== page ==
Originally published January 20 2015
Long-term food storage made easy
by Jennifer Lilley
(NaturalNews) Natural News' very own Mike Adams has declared 2015 the "Year of Self Reliance," reinforcing what he's been stating in his articles and videos for quite some time: Now more than ever, people need to take control of their own security. From food to finances, he's shown that if we are to flourish as a society, we need to take steps to ensure that we're free from the likes of police state eyes, crumbling economic systems and greedy medical practices.(1)
Food security in particular is a serious concern.
Between droughts that threaten crop production, increased use of pesticides, the issue of food waste, diminished food quality and an economy that is out of balance with rising food prices, the future looks bleak at best. That's why preparedness is essential. Thinking now about the ways in which you can plan ahead is critical. However, there's more to it than tending to indoor herb gardens and saving seeds. Storing these and other foods is an essential part of the food preparedness process.
Tess Pennington, author of The Prepper's Blueprint, a guide filled with real-life scenarios to help with disaster preparedness, explains in an online article that multiple barriers are ideal "for long term [food storage] purposes, and will keep natural elements such as sunlight, moisture and air out of the container when sealed." Pennington says that moisture, standing water, rain and humidity lead to food that becomes infested with mold and mildew -- in other words, food that is not safe to consume.(2,3)
Expert tips for long-term food storageTo prevent this from happening, Pennington advises investing in Mylar bags, oxygen absorbers and food-grade containers.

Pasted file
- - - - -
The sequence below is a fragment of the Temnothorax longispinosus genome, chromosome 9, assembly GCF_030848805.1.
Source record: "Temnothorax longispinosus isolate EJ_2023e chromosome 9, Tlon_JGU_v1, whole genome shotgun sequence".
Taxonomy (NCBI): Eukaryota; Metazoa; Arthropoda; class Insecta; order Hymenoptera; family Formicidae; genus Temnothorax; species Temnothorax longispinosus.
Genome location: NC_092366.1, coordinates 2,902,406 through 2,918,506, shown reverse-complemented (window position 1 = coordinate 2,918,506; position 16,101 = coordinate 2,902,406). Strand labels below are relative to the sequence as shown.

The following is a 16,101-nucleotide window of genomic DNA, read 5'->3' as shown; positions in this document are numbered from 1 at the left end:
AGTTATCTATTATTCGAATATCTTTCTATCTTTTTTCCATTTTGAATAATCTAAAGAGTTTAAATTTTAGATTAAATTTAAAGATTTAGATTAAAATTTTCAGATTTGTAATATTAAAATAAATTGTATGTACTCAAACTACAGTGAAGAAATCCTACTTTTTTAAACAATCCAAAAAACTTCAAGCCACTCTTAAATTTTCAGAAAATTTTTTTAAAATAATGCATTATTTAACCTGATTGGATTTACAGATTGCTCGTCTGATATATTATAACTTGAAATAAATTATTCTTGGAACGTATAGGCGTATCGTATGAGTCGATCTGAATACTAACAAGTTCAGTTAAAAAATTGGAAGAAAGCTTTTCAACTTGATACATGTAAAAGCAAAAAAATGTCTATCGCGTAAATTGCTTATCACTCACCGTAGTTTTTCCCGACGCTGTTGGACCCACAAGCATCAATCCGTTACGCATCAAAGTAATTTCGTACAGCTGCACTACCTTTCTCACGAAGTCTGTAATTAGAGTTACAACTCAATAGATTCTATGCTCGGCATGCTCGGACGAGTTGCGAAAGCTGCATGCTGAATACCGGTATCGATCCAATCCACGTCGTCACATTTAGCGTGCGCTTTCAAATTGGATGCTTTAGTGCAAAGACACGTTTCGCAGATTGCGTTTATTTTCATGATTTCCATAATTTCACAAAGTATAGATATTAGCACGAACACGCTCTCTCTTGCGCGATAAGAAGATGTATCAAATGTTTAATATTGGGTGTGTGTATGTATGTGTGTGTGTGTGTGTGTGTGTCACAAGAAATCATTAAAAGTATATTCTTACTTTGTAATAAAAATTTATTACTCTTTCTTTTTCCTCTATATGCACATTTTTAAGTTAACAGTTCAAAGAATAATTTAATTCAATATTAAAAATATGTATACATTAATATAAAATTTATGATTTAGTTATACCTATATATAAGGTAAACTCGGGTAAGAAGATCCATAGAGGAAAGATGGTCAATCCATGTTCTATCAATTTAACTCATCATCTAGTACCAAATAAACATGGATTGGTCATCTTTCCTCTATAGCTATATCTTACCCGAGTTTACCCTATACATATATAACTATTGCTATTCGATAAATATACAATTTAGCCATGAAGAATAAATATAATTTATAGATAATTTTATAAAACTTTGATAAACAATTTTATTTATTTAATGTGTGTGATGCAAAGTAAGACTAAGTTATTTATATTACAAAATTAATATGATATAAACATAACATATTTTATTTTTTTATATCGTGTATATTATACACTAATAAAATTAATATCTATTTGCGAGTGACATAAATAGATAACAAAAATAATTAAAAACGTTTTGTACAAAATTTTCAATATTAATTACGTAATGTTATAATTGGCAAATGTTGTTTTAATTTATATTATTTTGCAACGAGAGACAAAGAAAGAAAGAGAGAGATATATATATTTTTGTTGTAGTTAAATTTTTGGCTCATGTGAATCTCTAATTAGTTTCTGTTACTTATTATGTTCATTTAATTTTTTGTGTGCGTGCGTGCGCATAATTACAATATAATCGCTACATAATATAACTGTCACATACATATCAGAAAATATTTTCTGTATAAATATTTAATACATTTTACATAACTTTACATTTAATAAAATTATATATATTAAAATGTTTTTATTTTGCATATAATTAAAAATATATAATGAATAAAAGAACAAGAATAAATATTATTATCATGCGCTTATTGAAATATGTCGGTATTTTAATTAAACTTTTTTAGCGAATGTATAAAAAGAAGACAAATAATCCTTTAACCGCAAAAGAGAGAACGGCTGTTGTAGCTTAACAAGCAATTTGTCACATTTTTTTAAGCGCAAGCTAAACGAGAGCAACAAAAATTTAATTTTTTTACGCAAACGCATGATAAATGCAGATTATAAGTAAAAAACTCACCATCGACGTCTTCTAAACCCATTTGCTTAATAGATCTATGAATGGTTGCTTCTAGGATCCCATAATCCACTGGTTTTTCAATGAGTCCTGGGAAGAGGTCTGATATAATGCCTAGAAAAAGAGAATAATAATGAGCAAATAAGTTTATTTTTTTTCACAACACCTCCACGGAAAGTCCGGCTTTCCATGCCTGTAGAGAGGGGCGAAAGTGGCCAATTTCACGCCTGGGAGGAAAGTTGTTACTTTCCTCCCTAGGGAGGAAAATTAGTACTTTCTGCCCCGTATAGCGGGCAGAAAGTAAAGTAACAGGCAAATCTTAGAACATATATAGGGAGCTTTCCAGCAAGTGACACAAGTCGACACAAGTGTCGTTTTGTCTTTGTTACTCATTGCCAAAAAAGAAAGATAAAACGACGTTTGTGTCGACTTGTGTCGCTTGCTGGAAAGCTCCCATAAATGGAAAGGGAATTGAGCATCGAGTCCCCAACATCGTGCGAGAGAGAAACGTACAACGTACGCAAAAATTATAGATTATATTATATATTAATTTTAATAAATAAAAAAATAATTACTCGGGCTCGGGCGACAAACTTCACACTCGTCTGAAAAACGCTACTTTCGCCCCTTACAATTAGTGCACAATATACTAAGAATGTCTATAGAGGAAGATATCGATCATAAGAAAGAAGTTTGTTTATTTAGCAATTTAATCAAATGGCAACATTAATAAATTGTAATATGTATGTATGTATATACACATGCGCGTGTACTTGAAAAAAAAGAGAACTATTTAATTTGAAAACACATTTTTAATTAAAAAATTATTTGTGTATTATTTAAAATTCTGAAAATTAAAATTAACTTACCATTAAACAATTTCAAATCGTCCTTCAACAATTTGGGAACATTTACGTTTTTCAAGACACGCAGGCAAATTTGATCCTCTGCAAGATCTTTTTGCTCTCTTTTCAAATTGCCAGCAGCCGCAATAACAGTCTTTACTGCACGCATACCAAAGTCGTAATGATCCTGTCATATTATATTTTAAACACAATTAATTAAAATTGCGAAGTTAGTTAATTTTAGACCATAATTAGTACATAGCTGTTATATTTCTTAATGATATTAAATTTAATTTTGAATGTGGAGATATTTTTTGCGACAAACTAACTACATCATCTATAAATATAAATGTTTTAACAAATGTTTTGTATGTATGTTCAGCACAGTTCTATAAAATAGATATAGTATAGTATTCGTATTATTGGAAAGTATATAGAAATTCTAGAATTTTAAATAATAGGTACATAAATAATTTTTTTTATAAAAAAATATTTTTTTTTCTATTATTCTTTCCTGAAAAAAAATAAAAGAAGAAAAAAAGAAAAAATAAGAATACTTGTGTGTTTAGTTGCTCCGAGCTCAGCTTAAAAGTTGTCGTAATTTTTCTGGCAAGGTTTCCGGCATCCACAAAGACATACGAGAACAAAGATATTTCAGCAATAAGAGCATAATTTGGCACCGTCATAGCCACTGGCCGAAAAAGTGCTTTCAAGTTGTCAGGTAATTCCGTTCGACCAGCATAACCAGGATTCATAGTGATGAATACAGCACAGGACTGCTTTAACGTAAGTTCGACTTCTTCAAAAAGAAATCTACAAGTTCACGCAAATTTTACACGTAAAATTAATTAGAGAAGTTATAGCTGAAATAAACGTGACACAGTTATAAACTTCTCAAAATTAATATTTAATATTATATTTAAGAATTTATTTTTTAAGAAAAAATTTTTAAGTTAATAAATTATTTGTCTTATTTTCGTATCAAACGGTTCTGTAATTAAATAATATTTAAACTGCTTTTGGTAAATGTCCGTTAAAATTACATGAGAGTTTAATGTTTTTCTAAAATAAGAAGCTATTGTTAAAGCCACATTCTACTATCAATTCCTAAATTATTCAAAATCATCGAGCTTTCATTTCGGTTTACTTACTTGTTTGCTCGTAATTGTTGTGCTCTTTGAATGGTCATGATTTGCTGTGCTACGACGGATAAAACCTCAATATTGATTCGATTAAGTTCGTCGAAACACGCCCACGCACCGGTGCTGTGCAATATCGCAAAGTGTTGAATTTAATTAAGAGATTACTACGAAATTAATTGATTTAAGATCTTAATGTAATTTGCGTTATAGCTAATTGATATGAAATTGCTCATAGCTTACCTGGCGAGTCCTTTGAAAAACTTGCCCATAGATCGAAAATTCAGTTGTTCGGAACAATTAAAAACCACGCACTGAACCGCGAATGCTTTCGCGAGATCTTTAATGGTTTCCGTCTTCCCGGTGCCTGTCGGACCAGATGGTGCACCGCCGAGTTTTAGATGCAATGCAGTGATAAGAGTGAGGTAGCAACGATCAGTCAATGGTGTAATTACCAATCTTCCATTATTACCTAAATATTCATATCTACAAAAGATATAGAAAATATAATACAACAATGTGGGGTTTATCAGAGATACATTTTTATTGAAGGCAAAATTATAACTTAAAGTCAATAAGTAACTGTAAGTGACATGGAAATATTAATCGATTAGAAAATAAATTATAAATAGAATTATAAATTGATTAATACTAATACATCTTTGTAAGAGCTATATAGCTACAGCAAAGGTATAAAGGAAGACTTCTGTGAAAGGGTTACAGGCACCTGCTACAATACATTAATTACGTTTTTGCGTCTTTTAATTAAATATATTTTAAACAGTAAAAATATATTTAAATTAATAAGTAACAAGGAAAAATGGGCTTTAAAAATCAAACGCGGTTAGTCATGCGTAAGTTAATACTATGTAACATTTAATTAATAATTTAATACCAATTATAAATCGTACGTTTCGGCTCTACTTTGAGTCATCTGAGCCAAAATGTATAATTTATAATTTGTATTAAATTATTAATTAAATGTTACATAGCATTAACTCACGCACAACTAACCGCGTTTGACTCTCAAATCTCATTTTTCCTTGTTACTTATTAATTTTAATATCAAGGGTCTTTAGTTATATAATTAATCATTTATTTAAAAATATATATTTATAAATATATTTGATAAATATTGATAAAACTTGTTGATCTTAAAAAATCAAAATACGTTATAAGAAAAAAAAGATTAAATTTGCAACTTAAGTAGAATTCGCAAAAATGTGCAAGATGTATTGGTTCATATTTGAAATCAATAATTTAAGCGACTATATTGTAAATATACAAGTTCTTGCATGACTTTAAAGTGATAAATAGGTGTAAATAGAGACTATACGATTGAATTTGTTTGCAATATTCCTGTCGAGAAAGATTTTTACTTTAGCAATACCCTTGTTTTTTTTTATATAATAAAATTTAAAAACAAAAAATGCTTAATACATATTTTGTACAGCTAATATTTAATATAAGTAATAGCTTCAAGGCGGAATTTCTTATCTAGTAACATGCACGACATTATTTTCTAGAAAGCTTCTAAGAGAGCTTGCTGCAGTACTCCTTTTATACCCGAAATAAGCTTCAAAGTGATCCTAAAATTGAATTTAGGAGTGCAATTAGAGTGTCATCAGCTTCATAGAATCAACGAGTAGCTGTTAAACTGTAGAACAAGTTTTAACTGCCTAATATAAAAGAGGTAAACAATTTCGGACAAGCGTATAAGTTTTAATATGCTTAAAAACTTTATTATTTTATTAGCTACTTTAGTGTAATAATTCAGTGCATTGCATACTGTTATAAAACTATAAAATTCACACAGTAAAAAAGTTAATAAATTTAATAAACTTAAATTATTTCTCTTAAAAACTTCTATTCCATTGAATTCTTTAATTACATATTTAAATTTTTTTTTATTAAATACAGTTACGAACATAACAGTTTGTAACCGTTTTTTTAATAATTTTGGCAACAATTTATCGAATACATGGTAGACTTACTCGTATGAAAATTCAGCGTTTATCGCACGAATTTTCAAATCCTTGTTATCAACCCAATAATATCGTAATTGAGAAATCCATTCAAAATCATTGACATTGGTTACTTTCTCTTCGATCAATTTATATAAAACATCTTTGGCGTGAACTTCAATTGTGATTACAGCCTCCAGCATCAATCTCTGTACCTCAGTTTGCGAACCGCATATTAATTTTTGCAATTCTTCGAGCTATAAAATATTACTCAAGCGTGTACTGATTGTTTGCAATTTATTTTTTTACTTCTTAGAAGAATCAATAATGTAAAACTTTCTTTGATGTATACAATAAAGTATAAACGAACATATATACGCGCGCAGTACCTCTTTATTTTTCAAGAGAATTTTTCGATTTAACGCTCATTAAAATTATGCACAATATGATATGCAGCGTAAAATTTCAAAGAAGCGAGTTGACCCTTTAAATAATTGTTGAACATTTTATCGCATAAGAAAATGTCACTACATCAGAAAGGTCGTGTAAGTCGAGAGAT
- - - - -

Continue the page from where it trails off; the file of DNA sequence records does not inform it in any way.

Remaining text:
Mylar bags are ideal for situations that arise in sunny areas, such as spoilage, nutrient loss and even the appearance of bugs. Lining food-grade buckets or cans with them prevents this from occurring. Pennington is a fan of Mylar bags, noting that they not only last up to 20 years but are so durable that they prevent bugs and the elements from destroying the food.(3)
Oxygen absorbers are another way to help ensure long-term food security. "Using oxygen absorbers greatly prolongs the shelf life of stored food," Pennington said. "Because it absorbs the oxygen from the container, it inhibits the growth of aerobic pathogens and molds." They help prevent food from going stale and becoming discolored, telltale signs that oxygen is wreaking havoc. When storing food in Mylar bags, she suggests placing oxygen absorbers at the bottom of the bag, then again when it's three-quarters of the way filled.(2,3)
Think twice about desiccant packetsFor those thinking that desiccant packets can do the trick instead, be warned. She makes it very clear that they merely "moderate" moisture instead of absorbing it. Worse, she says that in the event such a packet breaks open and spills onto the food, everything in the entire container needs to be thrown out, since their contents are not edible. There are also foods that they can't be added to such as flour, salt and sugar, as they can turn rock-hard in their presence.(3)
Of course, common sense should also prevail.
For example, storing foods away from brightly lit areas is helpful; if it can't be avoided, be sure to use curtains and/or black-out material over the window in the area where it's being stored. It's also necessary to keep food stored away from direct floor contact by keeping containers on raised platforms at least six inches from the main surface area. Being mindful of areas that are prone to household disasters such as flooding and excess moisture is also critical. Therefore, avoid storage in areas like laundry rooms and basements, especially near pipes.(3)
Be sure to choose the right storage containersFood-grade containers are key to this entire process; she notes that they're ideal for indefinite food storage.
"These containers will not transfer any non-food chemicals into the food, nor are their any chemicals within the container that are hazardous to humans," she said. Look for one that has a "#2" near the recycle symbol or the letters "HDPE," which stand for "high-density polyethylene." Pennington advises cleaning and rinsing before use and turning to 5-gallon plastic containers which tend to be the most widely used among those who store their food in bulk.(2)
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